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OPINION: Students should keep lunchtime phone privileges

Bailey Green, Editor In Chief

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With the recent ultimatum by administrators, threatening to take away phone privileges at lunch if phone use in the hallways continues, the student body has been tense. Schoolwide punishments can only go over so well, but this one seems particularly divisive.

School leadership should not leverage lunchtime phone and earbud privileges in this matter.

To begin with, phones are a social crutch, and while that statement has a negative connotation, phone use can benefit students whose friend groups do not share their lunch or those who simply have trouble making friends to sit with. Other students simply prefer reading ebooks or catching up with people on social media who they would otherwise not have access to. Even for students who are not always doing these things, the lost moments of solitary comfort would be missed, were phones not allowed during lunch.

That being said, a perfectly outgoing student may still prefer to privately listen to music during lunch, whether as an escape from the roar of other students’ conversations or as a way to unwind or forget a bad mood. Students choosing this quieter option chip away at the excessive volume of lunchtimes and should be encouraged to continue to do so.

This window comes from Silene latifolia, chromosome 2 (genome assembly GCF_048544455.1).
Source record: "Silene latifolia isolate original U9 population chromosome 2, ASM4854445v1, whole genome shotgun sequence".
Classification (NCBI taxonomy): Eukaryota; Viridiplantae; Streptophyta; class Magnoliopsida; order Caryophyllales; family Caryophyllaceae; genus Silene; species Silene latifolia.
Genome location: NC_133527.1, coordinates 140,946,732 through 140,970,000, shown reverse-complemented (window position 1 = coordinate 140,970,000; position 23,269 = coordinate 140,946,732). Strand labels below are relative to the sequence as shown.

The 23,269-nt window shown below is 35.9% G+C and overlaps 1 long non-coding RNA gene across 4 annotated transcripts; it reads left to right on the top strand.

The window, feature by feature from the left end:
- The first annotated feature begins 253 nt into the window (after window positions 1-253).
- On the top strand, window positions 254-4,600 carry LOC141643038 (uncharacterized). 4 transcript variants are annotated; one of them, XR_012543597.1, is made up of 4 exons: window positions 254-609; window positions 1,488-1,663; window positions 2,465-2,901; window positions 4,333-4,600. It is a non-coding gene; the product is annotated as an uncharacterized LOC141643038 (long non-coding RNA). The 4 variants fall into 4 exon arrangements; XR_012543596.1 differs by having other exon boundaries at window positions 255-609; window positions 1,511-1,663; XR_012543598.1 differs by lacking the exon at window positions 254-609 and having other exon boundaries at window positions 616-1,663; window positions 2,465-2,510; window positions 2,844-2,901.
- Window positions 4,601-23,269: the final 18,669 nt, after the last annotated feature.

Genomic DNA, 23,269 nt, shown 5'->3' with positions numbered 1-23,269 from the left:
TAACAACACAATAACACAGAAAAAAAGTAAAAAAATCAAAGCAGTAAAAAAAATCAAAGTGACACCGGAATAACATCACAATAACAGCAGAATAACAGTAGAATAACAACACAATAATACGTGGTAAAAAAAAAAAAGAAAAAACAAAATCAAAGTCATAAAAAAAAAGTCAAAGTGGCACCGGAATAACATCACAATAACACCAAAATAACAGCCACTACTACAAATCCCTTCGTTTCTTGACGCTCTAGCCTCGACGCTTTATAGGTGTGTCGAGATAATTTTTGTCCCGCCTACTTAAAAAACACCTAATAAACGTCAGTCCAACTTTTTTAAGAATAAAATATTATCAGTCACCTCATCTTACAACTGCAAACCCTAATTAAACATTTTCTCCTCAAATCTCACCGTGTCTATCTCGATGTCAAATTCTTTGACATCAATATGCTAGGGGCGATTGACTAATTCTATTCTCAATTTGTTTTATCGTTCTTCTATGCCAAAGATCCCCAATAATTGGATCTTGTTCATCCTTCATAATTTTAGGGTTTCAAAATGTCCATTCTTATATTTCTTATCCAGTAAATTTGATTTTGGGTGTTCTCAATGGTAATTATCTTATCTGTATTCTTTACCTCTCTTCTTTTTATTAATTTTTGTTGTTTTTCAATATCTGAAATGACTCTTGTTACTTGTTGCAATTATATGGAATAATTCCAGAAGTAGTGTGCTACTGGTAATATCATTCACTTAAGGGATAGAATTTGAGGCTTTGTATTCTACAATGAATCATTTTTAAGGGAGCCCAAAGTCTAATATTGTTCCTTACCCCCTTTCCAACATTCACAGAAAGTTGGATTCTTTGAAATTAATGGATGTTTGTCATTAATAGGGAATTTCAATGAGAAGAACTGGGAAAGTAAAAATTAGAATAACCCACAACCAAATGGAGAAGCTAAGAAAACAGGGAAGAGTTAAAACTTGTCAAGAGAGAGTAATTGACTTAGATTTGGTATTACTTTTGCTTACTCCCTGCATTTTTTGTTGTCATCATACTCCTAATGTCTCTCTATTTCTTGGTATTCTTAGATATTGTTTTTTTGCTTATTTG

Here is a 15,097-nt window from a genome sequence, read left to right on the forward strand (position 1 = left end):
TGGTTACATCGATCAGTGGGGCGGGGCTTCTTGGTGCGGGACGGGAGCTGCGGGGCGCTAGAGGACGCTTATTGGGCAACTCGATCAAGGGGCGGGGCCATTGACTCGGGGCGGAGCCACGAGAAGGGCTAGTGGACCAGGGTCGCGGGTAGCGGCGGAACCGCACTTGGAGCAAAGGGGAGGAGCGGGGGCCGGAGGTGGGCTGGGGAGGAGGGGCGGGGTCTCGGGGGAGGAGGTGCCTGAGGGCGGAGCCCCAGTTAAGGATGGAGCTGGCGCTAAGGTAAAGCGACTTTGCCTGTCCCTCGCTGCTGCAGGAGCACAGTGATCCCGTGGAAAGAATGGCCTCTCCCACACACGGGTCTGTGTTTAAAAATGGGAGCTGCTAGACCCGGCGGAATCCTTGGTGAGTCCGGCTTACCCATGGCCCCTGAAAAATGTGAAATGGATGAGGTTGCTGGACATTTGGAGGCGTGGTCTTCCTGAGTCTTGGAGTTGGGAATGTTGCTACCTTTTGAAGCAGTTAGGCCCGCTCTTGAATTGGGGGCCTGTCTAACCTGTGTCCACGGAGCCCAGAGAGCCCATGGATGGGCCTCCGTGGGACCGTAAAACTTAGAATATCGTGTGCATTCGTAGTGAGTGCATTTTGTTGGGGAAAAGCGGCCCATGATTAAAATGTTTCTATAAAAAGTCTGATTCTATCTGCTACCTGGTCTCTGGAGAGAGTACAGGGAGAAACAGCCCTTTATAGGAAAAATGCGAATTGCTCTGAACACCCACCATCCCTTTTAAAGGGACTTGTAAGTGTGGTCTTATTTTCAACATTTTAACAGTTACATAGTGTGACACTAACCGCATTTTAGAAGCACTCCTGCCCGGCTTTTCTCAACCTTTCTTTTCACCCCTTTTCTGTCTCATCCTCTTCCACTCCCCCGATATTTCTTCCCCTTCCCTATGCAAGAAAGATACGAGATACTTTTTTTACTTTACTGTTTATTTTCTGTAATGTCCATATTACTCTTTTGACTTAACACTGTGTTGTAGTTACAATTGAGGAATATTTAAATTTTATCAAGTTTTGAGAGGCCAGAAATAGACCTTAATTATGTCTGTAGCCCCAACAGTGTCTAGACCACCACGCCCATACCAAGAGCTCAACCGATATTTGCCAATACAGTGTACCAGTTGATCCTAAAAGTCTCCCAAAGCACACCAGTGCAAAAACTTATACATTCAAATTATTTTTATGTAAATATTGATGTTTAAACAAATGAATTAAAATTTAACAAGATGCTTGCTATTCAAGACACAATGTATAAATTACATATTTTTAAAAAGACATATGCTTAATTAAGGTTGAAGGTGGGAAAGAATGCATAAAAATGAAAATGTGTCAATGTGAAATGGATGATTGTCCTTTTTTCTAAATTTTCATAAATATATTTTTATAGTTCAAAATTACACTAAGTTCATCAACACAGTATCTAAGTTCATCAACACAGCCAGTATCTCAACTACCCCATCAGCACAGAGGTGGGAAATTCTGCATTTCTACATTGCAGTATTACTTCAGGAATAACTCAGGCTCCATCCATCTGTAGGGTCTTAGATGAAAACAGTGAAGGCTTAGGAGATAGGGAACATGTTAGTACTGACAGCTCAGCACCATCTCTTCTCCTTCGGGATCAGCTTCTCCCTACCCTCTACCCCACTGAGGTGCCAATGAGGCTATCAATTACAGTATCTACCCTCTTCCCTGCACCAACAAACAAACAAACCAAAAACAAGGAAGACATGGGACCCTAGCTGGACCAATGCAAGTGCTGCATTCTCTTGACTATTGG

Other students use their personal devices to aid in conversation or allow for academic pursuits. In discussing current events or pop culture, a phone connected to the internet can become an invaluable tool for fact-checking. As well, doing make-up work or homework assignments during lunch may require a student to utilize their phone. This all to say that, personal and academic research suffers when phone use is forbidden during a student’s relative “free time.”

Now, at the risk of sounding juvenile, one more reason cannot be ignored: A schoolwide punishment just for the sake of disciplining some students drains morale. This is not a new concept; they say that “one bad apple spoils the bunch,” and authority figures have been throwing away “the bunch” in response to the “bad apple” as far back as recorded history. However, that does not make it any less discouraging for the average student to have privileges take away because a sixth of our student body can not take care of their business.

Students should be punished on an individual basis for having phones out or earbuds on in the hallway, possibly with some kind of “three strikes” system. Taking away the privileges of the entire student body only hurts students and encourages them to think that their best interests are not the school’s primary concern.

About the Writer
Bailey Green, Editor-in-Chief

Bailey Green is a senior staffer with three years under her belt. She’s associated with Advanced Theatre Production, National Honor Society, La Bamba,...

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OPINION: Students should keep lunchtime phone privileges